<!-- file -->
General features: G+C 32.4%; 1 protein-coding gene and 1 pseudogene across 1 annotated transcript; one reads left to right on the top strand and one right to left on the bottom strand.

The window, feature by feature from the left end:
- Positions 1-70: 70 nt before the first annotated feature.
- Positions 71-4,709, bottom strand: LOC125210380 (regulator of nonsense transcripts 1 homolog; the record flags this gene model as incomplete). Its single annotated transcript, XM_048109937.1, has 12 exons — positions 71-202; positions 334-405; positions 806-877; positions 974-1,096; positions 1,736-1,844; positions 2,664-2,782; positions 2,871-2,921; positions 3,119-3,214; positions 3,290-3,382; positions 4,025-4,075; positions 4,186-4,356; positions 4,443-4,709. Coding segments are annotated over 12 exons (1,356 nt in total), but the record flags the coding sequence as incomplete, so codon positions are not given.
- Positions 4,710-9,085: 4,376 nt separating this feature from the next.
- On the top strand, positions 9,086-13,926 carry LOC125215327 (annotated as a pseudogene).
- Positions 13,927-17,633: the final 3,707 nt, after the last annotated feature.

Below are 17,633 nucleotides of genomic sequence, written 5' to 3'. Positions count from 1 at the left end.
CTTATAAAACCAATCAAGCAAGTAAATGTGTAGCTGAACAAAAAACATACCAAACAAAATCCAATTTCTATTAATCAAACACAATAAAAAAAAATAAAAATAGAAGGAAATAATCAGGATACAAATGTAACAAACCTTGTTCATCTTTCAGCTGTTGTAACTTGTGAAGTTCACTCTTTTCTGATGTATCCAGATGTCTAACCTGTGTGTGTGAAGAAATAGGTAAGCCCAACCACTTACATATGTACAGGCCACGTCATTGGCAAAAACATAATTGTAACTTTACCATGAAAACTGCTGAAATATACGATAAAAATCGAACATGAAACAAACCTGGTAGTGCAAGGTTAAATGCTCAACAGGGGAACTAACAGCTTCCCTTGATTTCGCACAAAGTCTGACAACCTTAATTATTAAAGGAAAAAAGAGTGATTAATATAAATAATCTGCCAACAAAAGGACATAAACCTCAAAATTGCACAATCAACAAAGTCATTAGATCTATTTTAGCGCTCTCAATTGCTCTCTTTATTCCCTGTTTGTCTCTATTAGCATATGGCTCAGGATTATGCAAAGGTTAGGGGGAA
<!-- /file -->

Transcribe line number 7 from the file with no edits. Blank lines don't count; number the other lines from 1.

- Positions 13,927-17,633: the final 3,707 nt, after the last annotated feature.